Pence, Cruz and the Tough Choices Republicans Face

Image: Mike Pence, Ted Cruz. Photos by Gage Skidmore, CC BY-SA 2.0.

Two prominent conservatives made starkly different judgements about Donald Trump and how best to advance their own political futures in the party he has roiled.

CLEVELAND—Well, that was something.

Everyone is still buzzing about the third night of the Republican National Convention, during which two prominent conservatives made starkly different judgements about Donald Trump and how best to advance their own political futures in the party he has roiled.

Ted Cruz, the Texas senator who leads conservative firebrands in Congress and came up short in his own presidential bid, refused to endorse Trump for president in his primetime speech.

Mike Pence, the Indiana governor who once led conservative firebrands in Congress at a time when they were few and far between, accepted the nomination for vice president and in the process made the case for why the right must stand with Trump.

Cruz was built for these moments. He probably orders breakfast like he is delivering the Gettysburg address. The more unassuming Pence rose to the occasion, however. He blew the other people on Trump’s vice-presidential shortlist away, although he did have two of the best Republican speechwriters working with him.

Cruz in all likelihood upstaged Pence because the media hates Trump, loves conflict and gets excited about anything that keeps party conventions from being boring affairs; Trump and his supporters also ensured that Cruz would be the bigger story, because they hate criticism, love conflict and believe all publicity is good publicity.

Imagine what last night’s drama could do for tonight’s ratings, when Trump himself is set to accept the Republican presidential nomination?

But it’s also easy to imagine another scenario: what if Trump made speaking at the convention contingent upon an endorsement, which would be well within political norms to do, or at least booted Cruz out of primetime if he wasn’t going to give one?

Without Cruz’s speech, all the focus would have been on Pence. The storyline would be what a great night Trump had, with Scott Walker and Marco Rubio coming around to support the nominee, House Speaker Paul Ryan giving an enthusiastic introduction of Pence, who then stook the stage and hit it out of the park.

Instead the story is about convention chaos, dissension in the Republican ranks and people lashing out angrily at Cruz, who never once criticized Trump in his remarks or said anything necessarily unhelpful to the ticket. The words “I endorse Donald Trump” just were not forthcoming.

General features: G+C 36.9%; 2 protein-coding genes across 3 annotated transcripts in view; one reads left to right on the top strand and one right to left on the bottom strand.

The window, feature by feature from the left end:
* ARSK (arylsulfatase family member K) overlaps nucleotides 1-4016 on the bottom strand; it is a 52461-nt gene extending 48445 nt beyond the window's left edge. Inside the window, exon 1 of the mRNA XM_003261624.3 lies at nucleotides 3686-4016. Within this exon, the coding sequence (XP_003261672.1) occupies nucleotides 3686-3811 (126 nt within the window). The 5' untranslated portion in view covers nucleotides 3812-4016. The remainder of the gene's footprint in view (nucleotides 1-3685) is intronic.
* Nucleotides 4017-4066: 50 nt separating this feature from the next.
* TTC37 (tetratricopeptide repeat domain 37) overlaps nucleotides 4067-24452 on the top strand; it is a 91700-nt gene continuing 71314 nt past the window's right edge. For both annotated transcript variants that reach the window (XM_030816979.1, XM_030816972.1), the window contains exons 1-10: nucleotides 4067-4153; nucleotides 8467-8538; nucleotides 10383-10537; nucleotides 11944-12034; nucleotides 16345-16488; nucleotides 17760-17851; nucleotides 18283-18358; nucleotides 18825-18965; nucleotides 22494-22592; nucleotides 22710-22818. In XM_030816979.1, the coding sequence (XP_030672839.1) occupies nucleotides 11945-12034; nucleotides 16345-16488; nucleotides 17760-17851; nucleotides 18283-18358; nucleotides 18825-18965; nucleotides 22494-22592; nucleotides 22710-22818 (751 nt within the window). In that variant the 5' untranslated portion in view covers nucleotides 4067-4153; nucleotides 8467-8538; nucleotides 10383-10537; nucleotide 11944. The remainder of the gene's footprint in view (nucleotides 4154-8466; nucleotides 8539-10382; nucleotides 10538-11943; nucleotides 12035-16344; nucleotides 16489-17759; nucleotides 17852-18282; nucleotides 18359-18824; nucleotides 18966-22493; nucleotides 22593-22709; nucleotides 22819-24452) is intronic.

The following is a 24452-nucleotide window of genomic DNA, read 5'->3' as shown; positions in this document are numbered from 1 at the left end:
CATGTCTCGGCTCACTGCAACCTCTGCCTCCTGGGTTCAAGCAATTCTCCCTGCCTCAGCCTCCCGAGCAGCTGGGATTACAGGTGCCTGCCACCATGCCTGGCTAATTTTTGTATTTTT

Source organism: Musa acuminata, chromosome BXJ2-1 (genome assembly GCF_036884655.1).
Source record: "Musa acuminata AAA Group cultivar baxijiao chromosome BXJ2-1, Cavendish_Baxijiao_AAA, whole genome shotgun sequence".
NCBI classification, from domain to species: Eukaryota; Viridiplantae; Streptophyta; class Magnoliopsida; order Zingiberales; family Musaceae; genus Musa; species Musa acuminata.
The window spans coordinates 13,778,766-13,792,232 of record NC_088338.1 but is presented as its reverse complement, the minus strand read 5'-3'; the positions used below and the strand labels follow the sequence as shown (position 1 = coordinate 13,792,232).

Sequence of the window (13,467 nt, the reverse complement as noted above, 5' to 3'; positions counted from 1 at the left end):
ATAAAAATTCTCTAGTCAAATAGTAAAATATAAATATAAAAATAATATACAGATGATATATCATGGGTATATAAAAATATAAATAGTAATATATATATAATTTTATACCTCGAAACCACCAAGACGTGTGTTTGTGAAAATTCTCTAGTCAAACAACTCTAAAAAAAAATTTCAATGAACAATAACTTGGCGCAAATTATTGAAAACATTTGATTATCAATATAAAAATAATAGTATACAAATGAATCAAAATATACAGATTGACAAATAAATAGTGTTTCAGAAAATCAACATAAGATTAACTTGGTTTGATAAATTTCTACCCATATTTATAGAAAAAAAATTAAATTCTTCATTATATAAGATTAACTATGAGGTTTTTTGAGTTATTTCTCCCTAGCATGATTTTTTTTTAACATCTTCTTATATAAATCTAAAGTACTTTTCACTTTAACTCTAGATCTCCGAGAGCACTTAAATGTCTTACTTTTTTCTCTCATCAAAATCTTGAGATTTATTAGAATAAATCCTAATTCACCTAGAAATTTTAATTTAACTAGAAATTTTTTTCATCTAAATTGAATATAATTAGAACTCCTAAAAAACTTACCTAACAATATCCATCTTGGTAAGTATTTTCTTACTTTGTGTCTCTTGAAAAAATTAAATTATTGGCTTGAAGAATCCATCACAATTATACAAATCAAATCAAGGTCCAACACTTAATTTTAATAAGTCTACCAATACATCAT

Pence likely sincerely believes as a social conservative that a Republican victory is necessary in this year’s election, even with an imperfect nominee. Hillary Clinton could deliver the Supreme Court to the left for a generation. The Democrats have adopted a more pinched view of religious liberty and have moved left on marriage and abortion, promising in their platform to even repeal the forty-year-old Hyde Amendment restricting taxpayer funding.

The Indiana governor also appears to be betting that the best way for him to get to the White House is running with Trump. If Trump wins, he will be the front-runner for the Republican nomination in four to eight years. If Trump loses, Pence will still be the candidate best positioned to united the Trump and Cruz factions, which received the vast majority of votes in this year’s primaries.

Cruz is probably genuinely offended by Trump’s slurs against his wife and father. Even if he is not, these insults gave him the perfect opening to withhold his endorsement. Cruz is betting that Trump will lose and he can win over anti-Trump Republicans who would otherwise have preferred Rubio. He can claim credit for having tried to warn his party away from electoral disaster, especially if Trump loses badly.

The risk for Pence is that he will be tainted if Trump loses or wins but is a bad president. The risk for Cruz is that Trump doesn’t lose by a wide margin but is only narrowly defeated, in which case much of the base may blame party disunity and the Republicans who failed to get on board for the new Clinton administration.

Trump is also taking a risk. He knew Cruz would not endorse him. He let him speak anyway, in one of the premium slots. He could have downplayed the incident and, like Newt Gingrich directly following Cruz, spun the senator’s lack of direct criticism and exhortations to vote for conservative principles in November as a sort of quasi-endorsement.

Instead Trump has decided to keep the fight going, as is his wont. This is partly because he is thin-skinned and partly because he knows it generates attention. The question is whether this is the kind of attention he should want to cap a convention that is supposed to be a prolonged commercial for his candidacy.

W. James Antle III is politics editor of the Washington Examiner and author of the book Devouring Freedom: Can Big Government Ever Be Stopped? He tweets at @jimantle.

Image: Mike Pence, Ted Cruz. Photos by Gage Skidmore, CC BY-SA 2.0.